According to a preferred but optional feature of this invention, the first end of the tube is made radiopaque, whereby to be rendered visible to X-rays when in the brain.
According to still another preferred but optional feature of this invention, an integral strap joins the plug and the disk so that they do not become separated.
The above and other features of this invention will be fully understood from the following detailed description and the accompanying drawings in which:
FIG. 1 is a plan view partly in cutaway cross-section showing a device, according to the invention, installed in the brain;
FIG. 2 is an axial cross-section of the device in FIG. 1;
FIG. 3 is a left-hand end view of FIG. 2; and
FIG. 4 is a fragmentarycross-section showing the insertion technique for the cannula of FIG. 1.
FIG. 1 includes a fragmentary cross-section of a human head 10 wherein the scalp 11 has been parted, and a burr hole 12 drilled through the bony structure of the skull 13. Cannula 14 has been installed in the brain 15 with its first end standing in the lateral ventricle 16. The lateral ventricle contains fluids to be investigated or treated.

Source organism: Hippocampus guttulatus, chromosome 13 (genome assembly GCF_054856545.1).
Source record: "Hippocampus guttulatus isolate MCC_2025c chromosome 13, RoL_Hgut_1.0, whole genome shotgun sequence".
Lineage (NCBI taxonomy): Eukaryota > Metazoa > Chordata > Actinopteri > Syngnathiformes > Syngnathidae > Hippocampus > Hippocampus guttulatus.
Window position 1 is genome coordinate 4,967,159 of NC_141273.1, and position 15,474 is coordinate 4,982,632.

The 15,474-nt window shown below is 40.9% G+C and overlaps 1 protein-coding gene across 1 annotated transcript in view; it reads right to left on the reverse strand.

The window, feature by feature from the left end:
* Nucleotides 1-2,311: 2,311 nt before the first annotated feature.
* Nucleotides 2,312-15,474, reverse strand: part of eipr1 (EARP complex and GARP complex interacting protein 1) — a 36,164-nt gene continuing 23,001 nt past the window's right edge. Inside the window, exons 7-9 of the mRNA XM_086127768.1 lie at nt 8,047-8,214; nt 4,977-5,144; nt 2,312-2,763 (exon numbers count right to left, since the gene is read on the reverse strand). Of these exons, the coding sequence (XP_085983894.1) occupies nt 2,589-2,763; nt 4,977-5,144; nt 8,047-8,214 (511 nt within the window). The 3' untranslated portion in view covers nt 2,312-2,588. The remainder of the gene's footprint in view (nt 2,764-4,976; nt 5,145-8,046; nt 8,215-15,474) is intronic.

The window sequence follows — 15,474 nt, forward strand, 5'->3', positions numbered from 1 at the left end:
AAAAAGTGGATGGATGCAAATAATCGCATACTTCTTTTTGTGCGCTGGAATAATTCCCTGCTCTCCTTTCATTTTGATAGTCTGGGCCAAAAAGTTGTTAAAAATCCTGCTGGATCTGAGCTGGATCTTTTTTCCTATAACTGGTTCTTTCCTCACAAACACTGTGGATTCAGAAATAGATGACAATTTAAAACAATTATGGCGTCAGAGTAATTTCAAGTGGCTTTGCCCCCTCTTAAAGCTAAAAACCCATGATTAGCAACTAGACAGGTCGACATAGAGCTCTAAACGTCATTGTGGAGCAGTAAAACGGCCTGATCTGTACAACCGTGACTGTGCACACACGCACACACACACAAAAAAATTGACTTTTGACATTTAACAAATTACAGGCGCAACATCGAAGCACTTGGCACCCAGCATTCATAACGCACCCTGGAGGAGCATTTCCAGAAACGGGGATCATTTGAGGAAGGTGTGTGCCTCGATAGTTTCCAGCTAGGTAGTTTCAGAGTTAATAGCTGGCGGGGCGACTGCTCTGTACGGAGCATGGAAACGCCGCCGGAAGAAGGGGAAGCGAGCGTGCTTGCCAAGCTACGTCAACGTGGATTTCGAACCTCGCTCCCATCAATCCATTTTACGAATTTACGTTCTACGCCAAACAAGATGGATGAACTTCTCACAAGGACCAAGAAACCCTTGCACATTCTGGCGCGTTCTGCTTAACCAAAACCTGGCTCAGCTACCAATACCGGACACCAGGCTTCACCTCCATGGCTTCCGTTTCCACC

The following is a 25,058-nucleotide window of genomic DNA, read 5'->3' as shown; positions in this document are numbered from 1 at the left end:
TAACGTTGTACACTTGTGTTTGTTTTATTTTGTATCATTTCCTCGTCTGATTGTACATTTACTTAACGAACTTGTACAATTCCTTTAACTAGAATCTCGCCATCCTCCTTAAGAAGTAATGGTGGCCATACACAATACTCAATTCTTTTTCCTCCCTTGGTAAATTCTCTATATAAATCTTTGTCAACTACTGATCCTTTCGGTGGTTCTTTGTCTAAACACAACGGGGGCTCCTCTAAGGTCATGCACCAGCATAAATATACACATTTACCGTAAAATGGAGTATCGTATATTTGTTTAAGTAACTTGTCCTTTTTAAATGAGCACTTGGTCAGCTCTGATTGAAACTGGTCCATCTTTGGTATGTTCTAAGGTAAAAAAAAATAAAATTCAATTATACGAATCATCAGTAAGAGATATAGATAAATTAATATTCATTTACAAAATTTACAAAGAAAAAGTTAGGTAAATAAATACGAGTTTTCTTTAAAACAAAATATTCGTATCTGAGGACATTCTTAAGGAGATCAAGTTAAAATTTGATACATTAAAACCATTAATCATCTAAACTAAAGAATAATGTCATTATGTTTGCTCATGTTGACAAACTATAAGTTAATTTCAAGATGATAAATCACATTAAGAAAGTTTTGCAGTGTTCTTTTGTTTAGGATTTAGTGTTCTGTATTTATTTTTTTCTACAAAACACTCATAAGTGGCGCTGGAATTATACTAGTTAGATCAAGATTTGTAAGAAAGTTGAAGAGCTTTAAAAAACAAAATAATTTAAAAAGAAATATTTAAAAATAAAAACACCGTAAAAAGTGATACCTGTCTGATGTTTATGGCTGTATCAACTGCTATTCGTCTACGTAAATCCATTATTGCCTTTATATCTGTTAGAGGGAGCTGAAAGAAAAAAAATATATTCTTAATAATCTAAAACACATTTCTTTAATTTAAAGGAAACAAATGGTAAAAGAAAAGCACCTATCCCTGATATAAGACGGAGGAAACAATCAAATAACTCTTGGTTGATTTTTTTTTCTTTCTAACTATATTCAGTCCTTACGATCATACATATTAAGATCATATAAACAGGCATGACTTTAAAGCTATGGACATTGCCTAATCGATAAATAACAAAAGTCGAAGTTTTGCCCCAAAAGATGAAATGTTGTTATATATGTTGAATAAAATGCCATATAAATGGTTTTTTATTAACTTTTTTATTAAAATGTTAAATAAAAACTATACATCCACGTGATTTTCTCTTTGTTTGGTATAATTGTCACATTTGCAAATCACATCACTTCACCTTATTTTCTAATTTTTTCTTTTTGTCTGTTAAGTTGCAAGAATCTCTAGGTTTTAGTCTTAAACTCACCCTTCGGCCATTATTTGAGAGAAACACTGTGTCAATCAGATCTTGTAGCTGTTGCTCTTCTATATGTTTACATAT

As can best be seen in FIGS. 1 and 2, the cannula includes a tube which has a central axis 17 and a passage 18. The tube extends between a closed first end 19 and an open second end 20. The tube is bounded by an axial circumferential wall 21 which terminates at the two ends. Adjacent to the first end there is a plurality of perforations 22 which interconnect the passage with the outside of the tube.
Dots 23 represent radiopaque substances incorporated into the substance of which the tube is made, such as barium carbonate, gold, or other material opaque to X- rays. This region will be visible in X-ray illumination to show the ultimate position of the tip in the brain.
At the open second end of the tube there is a disk 24..
It is integral with the tube. It has a flange so that it can be sutured or otherwise held in place. A dressing (not shown) can be applied over the disk, which dressing causes no discomfort.
A plug seat 25 is formed in the cannula structure adjacent to the second end of the tube. This may conveniently comprise a small sink which flares outwardly as it extends away from the second end of the axial passage.
A plug 27 is adapted to close the passage at the plug seat. Plug 27 flares outwardly toward its end which is inserted first into the passage, so it snaps into the opening, and firmly engages the plug seat. As can best be seen in FIG. 3, the plug and plug seat are preferably made generally circular so as to form a good seal. The dimensions of the plug in its unflexed condition will preferably be larger, by a few thousandths of an inch, than the corresponding dimensions of the plug seat when the plug seat is in the unflexed condition, so that when the plug is forced into the plug seat, there will be a good fluid seal between the two.